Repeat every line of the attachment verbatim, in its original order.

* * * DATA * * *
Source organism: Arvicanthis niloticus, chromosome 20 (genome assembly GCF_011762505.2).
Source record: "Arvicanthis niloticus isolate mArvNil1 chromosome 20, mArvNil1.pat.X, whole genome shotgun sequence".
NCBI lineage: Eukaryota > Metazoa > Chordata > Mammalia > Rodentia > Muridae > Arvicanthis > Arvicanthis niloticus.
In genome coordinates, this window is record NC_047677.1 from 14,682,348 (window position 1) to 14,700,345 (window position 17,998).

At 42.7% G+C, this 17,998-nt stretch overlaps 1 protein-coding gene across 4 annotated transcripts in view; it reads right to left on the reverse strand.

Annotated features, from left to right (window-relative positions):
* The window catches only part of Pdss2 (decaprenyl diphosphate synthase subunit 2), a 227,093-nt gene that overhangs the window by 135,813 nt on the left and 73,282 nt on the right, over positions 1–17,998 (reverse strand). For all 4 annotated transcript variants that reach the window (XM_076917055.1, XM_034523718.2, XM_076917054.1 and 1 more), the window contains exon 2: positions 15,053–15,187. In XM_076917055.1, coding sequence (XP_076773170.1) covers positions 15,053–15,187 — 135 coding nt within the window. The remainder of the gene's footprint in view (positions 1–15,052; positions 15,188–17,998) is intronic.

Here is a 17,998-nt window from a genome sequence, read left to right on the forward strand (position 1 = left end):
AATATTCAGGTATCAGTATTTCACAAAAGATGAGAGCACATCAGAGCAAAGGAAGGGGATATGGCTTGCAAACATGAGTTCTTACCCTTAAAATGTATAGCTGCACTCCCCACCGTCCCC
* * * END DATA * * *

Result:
Source organism: Arvicanthis niloticus, chromosome 20 (genome assembly GCF_011762505.2).
Source record: "Arvicanthis niloticus isolate mArvNil1 chromosome 20, mArvNil1.pat.X, whole genome shotgun sequence".
NCBI lineage: Eukaryota > Metazoa > Chordata > Mammalia > Rodentia > Muridae > Arvicanthis > Arvicanthis niloticus.
In genome coordinates, this window is record NC_047677.1 from 14,682,348 (window position 1) to 14,700,345 (window position 17,998).

At 42.7% G+C, this 17,998-nt stretch overlaps 1 protein-coding gene across 4 annotated transcripts in view; it reads right to left on the reverse strand.

Annotated features, from left to right (window-relative positions):
* The window catches only part of Pdss2 (decaprenyl diphosphate synthase subunit 2), a 227,093-nt gene that overhangs the window by 135,813 nt on the left and 73,282 nt on the right, over positions 1–17,998 (reverse strand). For all 4 annotated transcript variants that reach the window (XM_076917055.1, XM_034523718.2, XM_076917054.1 and 1 more), the window contains exon 2: positions 15,053–15,187. In XM_076917055.1, coding sequence (XP_076773170.1) covers positions 15,053–15,187 — 135 coding nt within the window. The remainder of the gene's footprint in view (positions 1–15,052; positions 15,188–17,998) is intronic.

Here is a 17,998-nt window from a genome sequence, read left to right on the forward strand (position 1 = left end):
AATATTCAGGTATCAGTATTTCACAAAAGATGAGAGCACATCAGAGCAAAGGAAGGGGATATGGCTTGCAAACATGAGTTCTTACCCTTAAAATGTATAGCTGCACTCCCCACCGTCCCC